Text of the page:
Terry Good just acquired what I think is the ultimate works bike for the International Motorcycle Museum. In 1972, the Suzuki RN72 was a 372cc factory-built racer that weighed 180 pounds and was considered such an unfair advantage for Roger DeCoster that the FIM enacted a long list of rule changes that effectively made the bike illegal in 1973. About 25 years ago, Terry also restored the bike’s 250cc bookend, the RH72, which Joel Robert rode to the 1972 250cc world championship. The Open-class version was easier. All that work had already been by Clive Bussey in England. Terry had been negotiating for the bike for years, and Clive finally relented and shipped the bike to the U.S. in preparation for an official museum dinner on July 11, 2020 in Chicago. That event will be a fund-raiser that is hoped to get the ball rolling for continued operation of the museum. That museum will be like Disneyland for any fan of the works bike era in motocross. The collection has over 100 historically verified championship motorcycles, both from the U.S. and Europe. Until now, the bikes have been locked away and unaccessible to the public. Terry’s hope is to make the museum self-sustaining in the years to come. If that appeal to you, then make you plans to be in Chicago in July. You can get attendance information on the International Motorcycle Museum Facebook page.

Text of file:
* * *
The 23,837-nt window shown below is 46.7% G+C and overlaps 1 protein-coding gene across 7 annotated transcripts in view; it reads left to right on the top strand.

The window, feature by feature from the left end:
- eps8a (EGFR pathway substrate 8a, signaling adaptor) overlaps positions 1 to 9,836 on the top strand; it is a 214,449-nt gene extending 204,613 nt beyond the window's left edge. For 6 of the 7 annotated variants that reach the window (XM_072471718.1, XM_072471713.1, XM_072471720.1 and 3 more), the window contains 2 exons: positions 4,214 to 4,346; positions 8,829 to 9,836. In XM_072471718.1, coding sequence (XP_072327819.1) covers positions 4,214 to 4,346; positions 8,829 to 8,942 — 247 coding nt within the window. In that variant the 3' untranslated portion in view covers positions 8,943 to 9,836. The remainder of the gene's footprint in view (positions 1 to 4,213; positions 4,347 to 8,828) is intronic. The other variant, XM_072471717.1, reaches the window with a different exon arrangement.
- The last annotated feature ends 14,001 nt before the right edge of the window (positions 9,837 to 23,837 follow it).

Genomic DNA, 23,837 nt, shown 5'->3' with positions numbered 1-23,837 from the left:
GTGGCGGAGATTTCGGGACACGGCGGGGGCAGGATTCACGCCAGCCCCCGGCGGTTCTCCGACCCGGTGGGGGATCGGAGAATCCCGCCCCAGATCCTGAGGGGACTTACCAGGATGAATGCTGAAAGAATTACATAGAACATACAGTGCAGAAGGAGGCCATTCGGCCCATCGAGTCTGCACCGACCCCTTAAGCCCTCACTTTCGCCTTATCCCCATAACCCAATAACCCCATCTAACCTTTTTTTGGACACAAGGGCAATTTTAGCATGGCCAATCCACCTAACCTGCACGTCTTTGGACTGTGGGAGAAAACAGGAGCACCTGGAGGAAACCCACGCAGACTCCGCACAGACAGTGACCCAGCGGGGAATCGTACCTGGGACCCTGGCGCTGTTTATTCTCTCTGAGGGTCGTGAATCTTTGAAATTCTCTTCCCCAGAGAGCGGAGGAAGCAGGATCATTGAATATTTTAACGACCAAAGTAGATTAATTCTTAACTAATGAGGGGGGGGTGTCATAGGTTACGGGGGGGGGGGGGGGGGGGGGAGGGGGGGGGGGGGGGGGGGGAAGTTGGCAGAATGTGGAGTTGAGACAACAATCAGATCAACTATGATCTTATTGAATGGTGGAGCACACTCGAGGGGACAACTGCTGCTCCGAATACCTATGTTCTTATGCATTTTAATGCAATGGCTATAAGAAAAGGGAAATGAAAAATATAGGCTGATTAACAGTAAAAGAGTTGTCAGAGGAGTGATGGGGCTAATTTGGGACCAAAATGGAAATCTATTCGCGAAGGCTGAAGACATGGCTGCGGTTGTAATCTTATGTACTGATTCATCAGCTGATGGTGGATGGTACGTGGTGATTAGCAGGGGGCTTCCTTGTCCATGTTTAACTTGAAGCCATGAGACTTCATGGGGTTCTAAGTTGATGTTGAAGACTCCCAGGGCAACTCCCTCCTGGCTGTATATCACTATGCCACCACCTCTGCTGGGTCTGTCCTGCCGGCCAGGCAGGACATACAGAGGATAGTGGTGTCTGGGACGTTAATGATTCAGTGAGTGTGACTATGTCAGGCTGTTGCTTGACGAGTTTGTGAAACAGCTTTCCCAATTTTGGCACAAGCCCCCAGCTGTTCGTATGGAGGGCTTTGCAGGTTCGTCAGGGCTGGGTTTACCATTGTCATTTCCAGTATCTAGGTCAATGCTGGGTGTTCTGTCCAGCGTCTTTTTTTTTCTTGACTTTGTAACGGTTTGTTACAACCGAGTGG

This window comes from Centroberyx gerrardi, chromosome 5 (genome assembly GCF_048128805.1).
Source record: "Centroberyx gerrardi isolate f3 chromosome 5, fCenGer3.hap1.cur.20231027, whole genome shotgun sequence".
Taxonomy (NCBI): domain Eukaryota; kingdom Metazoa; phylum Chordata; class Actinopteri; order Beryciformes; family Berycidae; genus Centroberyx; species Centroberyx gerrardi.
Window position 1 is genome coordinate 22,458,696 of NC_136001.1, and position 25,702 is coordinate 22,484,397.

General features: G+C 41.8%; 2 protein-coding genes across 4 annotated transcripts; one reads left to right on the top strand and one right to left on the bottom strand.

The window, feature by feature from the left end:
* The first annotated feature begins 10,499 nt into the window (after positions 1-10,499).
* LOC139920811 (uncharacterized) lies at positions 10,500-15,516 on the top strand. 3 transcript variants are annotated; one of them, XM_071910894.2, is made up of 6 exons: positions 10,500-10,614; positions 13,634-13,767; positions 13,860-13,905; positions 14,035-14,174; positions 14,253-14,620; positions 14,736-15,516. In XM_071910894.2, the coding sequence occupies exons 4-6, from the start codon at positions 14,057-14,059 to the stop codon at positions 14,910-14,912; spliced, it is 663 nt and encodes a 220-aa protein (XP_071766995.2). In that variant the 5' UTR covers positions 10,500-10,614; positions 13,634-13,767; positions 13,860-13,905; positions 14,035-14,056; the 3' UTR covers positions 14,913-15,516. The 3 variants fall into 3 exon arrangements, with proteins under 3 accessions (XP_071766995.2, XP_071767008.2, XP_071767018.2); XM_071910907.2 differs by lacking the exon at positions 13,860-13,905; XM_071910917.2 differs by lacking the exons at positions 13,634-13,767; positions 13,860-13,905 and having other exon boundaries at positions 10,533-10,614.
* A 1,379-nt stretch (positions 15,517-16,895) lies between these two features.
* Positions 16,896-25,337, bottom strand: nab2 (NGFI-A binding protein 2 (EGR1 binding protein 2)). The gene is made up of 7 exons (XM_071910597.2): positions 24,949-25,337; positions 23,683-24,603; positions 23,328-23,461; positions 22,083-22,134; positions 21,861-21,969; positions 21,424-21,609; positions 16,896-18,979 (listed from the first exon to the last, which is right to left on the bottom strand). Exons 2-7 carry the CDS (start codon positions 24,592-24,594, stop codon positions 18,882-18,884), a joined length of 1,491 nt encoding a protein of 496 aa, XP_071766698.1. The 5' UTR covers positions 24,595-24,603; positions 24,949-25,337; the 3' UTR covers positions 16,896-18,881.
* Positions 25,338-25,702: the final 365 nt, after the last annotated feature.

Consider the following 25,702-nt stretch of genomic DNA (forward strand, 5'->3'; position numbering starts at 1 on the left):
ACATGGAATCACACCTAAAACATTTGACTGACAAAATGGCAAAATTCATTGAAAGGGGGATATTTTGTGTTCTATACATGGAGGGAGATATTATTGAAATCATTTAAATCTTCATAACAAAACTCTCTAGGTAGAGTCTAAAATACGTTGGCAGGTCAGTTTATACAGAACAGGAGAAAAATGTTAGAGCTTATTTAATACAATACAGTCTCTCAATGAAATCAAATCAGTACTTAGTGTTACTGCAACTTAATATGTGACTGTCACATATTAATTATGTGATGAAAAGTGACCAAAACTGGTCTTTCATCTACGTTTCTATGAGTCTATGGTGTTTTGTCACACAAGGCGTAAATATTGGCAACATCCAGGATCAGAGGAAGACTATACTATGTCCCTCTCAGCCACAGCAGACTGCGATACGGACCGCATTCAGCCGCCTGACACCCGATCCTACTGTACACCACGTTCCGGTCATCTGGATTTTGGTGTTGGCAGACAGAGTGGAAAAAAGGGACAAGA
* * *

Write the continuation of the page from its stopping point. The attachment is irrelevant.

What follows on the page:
SOBOBA TRAIL RIDE
The Soboba Indian Reservation will be hosting its trail ride again. It takes place on February 23rd this year and it’s always pretty good–especially if it rains. You can enter by going to Sobobarides.biz.
KAWASAKI COLLECTOR CARDS
Team Kawasaki and Monster Energy/Pro Circuit/Kawasaki will be giving away team collector cards for the 2020 season in lieu of the traditional posters. Fans attending the Monster Energy Supercross Party in the Pits, AMA Pro Motocross pits or Supercross Open House events at Kawasaki dealerships will be able to collect these cards and maybe get them signed.